Moll, John and William—William Moll appears to have been the founder of a family of gunsmiths which was active from 1740 until 1883.William was active 1740-48 and perhaps before and after. John Moll, the cider, gunsmith of Allentown and son of William, is found on tax lists as a single man until 1772. On April 28th of the same year he married Lydia Rinker, the daughter of a gunsmith. During the Revolution he was employed by Ebenezer Cowell working on public arms. Died in November of 1794, leaving a widow and two sons, John, junior, and Peter. John Moll, junior, son and successor of the elder, assumed charge of his father's business on August 18, 1793. He was born May 13, 1773, married Elizabeth Newhard in 1795 and his son, John 3rd, was born the following year. John Moll, the 3rd, son and successor to the above, was born in Allentown in 1796. Took over his father's shop about 1824 and continued until 1863. Died in Allentown, 1883. William H. Moll, son and successor to the above, took over the business about 1863 and continued until 1883. He was the fifth generation, of gunsmiths in the Moll family and the fourth to operate in the same shop established by John the elder. This shop, demolished in 1883, was a small, story and a half log house which stood on the east side of North Seventh Street.
MOLL, John H— Son of John Moll I. Born May 13, 1773. Succeeded his father in the business, on the latter's death in 1794.
MOLL, John I— Allentown, Pa. Son of William Moll. Listed in 1772. Worked at the State Gun Factory with Ebenezer Cowell during the Revolutionary War. Established the Moll gun shop on 7th Street in Allentown. John Moll I died in 1794.
MOLL, John III — Rifle maker. Son and successor to John Moll II. Born at Allentown in 1796. In the later years of his life, and until his death in 1883, the business was managed by his son, William H. Moll.
Moll, N .—Gunsmith of Pennsylvania, 1840.
MOLL, N.— Allentown, Pa., about 1840. Very heavy flintlock Ken tucky rifle with German silver patchbox, Joseph Golcher lock.
MOLL, P. & D.— Peter and David Moll, Hellerstown, Pa., 1812-1833, before and after. Fancy flintlock Kentucky rifle inlaid with silver, ivory, and brass; Taylor lock; barrel marked in gold inlay "PETER MOLL HELLERSTOWN, WARRANTED, MAY 26, 1826, NO. 40." Another dated Jan. 30, 1833. Rifled brass-barreled flintlock holster pistol with artificially striped stock, London lock, S in silver monogram plate - supposedly used by Sawken Light Horse Cavalry in War of 1812. The Molls specialized in brass-barrelled, rifled pistols, arti ficially grained to produce "tiger striped" stocks. The effect was produced by burning a heavy, tarred twine wrapped around the stock in the rough. On the finished stock, the heat-hardened welts produced the effect of curly maple in striped pattern. Legend has it that a sufficient number of brass-barrelled, rifled pistols was produced by the Moll brothers to equip a troop of cavalry in the War of 1812.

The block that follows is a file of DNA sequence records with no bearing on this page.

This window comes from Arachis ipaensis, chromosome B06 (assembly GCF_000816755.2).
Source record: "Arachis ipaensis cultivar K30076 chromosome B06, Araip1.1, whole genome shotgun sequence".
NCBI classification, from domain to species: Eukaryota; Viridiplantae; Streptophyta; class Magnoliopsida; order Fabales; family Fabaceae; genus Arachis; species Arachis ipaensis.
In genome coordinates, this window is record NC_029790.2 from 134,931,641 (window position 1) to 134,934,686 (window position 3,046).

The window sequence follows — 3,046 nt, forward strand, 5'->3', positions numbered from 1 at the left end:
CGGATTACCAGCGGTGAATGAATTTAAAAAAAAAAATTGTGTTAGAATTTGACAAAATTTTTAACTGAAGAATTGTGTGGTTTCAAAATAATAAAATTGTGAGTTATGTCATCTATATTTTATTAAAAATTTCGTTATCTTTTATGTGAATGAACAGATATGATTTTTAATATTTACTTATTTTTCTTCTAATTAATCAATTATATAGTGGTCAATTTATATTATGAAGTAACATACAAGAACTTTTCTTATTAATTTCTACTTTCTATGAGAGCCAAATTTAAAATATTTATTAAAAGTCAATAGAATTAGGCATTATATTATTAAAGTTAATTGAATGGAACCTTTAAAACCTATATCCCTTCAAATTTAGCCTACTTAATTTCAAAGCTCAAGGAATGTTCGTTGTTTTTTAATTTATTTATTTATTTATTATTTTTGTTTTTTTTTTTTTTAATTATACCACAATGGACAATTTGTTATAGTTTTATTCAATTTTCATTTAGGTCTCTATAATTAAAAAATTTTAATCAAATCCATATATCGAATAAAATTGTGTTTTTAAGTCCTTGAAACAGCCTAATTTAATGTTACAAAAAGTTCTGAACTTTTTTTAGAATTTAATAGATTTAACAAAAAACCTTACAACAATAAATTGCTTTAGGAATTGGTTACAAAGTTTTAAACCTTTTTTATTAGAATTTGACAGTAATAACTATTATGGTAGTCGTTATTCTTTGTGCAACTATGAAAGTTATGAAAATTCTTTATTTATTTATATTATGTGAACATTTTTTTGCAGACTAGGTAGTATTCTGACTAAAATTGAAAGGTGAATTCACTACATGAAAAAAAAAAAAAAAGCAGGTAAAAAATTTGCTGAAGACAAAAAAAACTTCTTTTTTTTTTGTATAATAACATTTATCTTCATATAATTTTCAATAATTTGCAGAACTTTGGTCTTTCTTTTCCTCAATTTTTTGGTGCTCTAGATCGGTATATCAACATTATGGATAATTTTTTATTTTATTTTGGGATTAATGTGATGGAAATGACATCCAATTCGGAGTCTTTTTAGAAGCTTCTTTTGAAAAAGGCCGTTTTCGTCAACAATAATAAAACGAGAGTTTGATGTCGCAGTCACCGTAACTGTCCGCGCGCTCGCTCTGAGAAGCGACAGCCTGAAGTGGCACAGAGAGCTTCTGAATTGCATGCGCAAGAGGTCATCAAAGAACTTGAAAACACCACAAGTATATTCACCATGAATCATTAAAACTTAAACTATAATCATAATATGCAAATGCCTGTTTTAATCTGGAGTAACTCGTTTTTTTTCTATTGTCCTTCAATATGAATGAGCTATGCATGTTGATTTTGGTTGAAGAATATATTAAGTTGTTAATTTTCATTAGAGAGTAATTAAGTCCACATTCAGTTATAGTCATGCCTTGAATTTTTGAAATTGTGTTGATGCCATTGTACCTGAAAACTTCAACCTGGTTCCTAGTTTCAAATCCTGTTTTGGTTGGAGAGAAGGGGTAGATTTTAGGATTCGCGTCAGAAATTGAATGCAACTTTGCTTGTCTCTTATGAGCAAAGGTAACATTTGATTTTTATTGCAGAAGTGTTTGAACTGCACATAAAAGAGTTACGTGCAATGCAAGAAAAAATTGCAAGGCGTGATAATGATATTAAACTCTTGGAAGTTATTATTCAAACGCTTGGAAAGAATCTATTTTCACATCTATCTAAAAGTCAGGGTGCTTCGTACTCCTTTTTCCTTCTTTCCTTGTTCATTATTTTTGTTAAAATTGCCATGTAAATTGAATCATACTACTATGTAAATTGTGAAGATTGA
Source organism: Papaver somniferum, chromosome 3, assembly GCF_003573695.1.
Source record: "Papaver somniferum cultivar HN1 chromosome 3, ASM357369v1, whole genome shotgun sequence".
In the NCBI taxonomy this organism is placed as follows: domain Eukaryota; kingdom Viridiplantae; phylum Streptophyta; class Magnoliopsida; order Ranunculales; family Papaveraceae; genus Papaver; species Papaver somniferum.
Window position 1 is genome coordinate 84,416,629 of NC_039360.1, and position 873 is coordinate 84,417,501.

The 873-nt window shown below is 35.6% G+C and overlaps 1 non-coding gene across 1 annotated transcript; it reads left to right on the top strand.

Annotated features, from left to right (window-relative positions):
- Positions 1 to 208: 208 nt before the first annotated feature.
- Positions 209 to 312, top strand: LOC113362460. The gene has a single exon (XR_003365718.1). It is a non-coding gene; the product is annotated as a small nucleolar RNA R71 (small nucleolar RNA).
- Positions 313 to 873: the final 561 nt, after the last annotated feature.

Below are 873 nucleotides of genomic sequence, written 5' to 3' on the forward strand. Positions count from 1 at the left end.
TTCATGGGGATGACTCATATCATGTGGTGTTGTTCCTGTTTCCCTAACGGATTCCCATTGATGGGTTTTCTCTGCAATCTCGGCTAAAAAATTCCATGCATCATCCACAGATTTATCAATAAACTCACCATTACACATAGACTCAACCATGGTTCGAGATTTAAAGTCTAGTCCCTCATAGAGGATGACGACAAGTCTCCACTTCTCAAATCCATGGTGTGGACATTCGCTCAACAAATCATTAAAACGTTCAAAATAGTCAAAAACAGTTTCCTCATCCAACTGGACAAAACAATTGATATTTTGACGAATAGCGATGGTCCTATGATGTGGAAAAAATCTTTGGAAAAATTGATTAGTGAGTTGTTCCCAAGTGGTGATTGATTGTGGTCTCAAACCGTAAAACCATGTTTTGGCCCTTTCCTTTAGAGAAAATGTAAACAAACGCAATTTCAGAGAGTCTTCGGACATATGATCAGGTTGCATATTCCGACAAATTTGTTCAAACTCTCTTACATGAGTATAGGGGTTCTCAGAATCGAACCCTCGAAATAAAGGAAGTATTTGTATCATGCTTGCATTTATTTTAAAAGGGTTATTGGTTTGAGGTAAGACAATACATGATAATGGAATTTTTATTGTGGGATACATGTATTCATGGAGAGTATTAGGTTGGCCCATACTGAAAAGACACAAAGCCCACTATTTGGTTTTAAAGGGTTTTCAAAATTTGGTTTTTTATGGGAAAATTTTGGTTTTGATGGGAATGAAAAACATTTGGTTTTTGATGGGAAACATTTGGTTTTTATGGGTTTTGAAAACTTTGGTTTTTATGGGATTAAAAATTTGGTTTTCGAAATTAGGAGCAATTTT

MOLL, P. & John S. — Circa 1815, flintlock swivel-breech, superposed rifle marked "P. & JOHN*MOLL S." (Same as Peter Moll of Hellerstown, Pa.?)
MOLL, P. & John, Jr. — Circa 1815, Penna. type flintlock rifle marked "P. & JOHN MOLL JR." (Same as Peter Moll of Hellerstown, Pa.?)
Moll, Peter—Gunsmith, Pennsylvania, 1840.
MOLL, Peter— Pennsylvania, about 1840. (Same as Peter Moll of Hellerstown, Pa.?)
MOLL, William— Lehigh Co., Pa., before and after 1747.
MOLL, William— Lehigh Co., Pa., about 1747.
MOLL, William H.— Allentown, Pa. Son of John Moll III. The last of the Molls to operate the Moll shop on North 7th Street. The shop was demolished in 1883.
MOLLER, Louis— 712 Washington St., San Francisco, Calif. 1887.
Montagney, Thomas—Noted gunsmith of Vermont, period of the War of 1812.
MONTAGNY, Thomas— Vermont. War of 1812. Holster pistol of fine workmanship.
Montgomery Arms Co.—Montgomery, Ala. Made shotguns, 1893.
MONTGOMERY ARSENAL— Montgomery, Ala. Confederate plant engaged in arms repair and alteration of flintlock muskets to percussion.
Moon, C. C.—'Riflemaker of Martinsville, Clinton County, Ohio. Active 1846-54.
Moon, J. H.—Riflcmaker of Martinsville, Ohio, 1846-54. Though he was probably related to the above he worked in a separate shop.
MOON, M. A.— Buffalo, N. Y„ 1828.
Moon, William and Jesse—Riflemakers. The Moon family came from Philadelphia and from North Carolina. They migrated to Clark Township, Qinton County, Ohio, in 1809 to establish, what became to be known as the “Moon Colony/ ' Included in the original party were two skilled gunmakers, William and Jesse Moon, who were active until 1826 or later. Many of their rifles were in use in the old pioneer families of Ohio and • Indiana. (P. 965. “History of Clinton County, Ohio/ ' Beers, Chicago, 1882.)
MOORE & BAKER— Unlocated. Flintlock . . . lock makers only? "MOORE & BAKER" stamped with separate stamps on lock plate of a converted flintlock on an extremely long (7'-10"), Kentucky "rifle." Also marking reported on silver inlaid, flintlock Kentucky rifle.
MOORE G. A.—Barrel marking on a curly maple stock, percussion Kentucky rifle with"HENRY PARKER WARRANTED" lock.
Moore, Abraham—Gunsmith of Coventry Township, Chester County, Pa. Served the Committee of Safety and active 1770-76.
MOORE, Abraham— Coventry Township, Chester Co., Pa., 1770-76. Arms maker to Committee of Safety.
MOORE, Benjamine — U. S. Inspector of Arms 1810-15.
MOORE, D. & CO. —Operated by Daniel Moore at Brooklyn, N. Y.,1862-63. Makers of single action revolvers under the DanielMoore patents of Sept. 18, 1860, No. 30,079 and Jan. 7, 1862, No.34,067. In 1863 the arms in stock, 3,376 revolvers were turned over to Smith & Wesson due to an infringement of the S. & W.controlled Rollin White patent for "a cylinder bored end to end." See Moore's Pat. Firearms Co., below.